Saturday, May 14, 2011


Anyone who knows me to any degree probably also knows that my Rat Terrier Mojo has had polydipsia (excessive thirst) and polyuria (excessive urination) for some time now. I've had Mojo tested for diabetes and Cushings disease in the last year and both tests have come up negative. I've been told by more than one vet that most likely the problem is either psychosomatic or a problem with his pituitary glad and that in either case, there is nothing I could do about it.

Over the course of the last two years the problem has gotten worse and worse. He used to be really thirsty after I had left him alone all day without water, but in the last year he has starting crying at the top of his little lungs when I get home and then standing over his water bowl shaking and drinking for minutes on end. Finally, one of my vets here referred me to a specialist. And after the news that I got on Monday, I feel horrible for not following up on the referral a long time ago. Mojo is a sick little dog.

On Friday, May 6, I took Mojo to a veterinarian just North of Charleston. Dr. Perry Jameson of Veterinary Medical Care in Mt. Pleasant, SC is an amazing vet! Even though the tech had been in to get Mojo's history, he went over nearly all of it again with me. Then together we decided on two tests. The first was an ultrasound. Even though the ultrasound was expensive, it allowed us to rule out multiple conditions that could be the cause of the polydipsia. Dr. Jameson said that Mojo's liver is small for a dog his size, which indicates that he either has liver disease, or a liver shunt - both of which Dr. Jameson had mentioned prior to the ultrasound as conditions that he was leaning towards given Mojo's history.

A liver shunt is a blood vessel that carries blood around the liver instead of through the liver. Toxins build up in the blood and kidneys in dogs with liver shunts because the liver isn't cleaning the toxins out of the blood properly. The only common symptom that Mojo has had his whole life is a quiet demeanor, which is pretty uncharacteristic of Rat Terriers. Excessive drinking and urination is also a symptom of a liver shunt, but it less common, as it turns out, which explains why my regular vet had trouble making the connection (you'd think the elevated liver values would have tipped them off though).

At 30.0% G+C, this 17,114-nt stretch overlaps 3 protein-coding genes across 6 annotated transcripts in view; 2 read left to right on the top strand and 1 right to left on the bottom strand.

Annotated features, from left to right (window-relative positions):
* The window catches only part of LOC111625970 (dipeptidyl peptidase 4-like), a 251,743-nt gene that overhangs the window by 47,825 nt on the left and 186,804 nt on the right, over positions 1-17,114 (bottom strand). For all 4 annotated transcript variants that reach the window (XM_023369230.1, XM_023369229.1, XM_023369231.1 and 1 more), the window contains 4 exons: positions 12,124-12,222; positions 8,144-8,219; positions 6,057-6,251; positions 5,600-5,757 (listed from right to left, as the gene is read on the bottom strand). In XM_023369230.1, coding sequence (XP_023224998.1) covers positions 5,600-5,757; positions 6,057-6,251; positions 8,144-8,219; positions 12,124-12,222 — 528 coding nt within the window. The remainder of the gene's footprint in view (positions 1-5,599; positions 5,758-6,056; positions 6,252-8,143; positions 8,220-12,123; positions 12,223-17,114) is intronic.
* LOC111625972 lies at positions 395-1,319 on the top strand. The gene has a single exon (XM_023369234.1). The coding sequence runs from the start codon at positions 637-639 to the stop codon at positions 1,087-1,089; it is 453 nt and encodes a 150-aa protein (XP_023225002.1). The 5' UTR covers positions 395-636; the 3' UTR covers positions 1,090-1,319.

Mojo had not been fed since the previous day, so Dr. Jameson suggested that we preform a bile acid test. In a bile acid test blood is taken in a fasted state. The dog is fed a fatty meal and then blood is taken again 2 hours later. In a dog with a normally functioning liver, bile acids should return to the levels seen in the fasted state within 2 hours of a meal. Elevated bile acids 2 hours later indicate that the liver isn't removing bile acids from the blood as it should. This points to the possibility of liver disease or a problem with circulation, i.e. a possible shunt!

The next step is an exploratory surgery where they look for a shunt and biopsy his liver. I don't know when or how I will ever be able to afford it.

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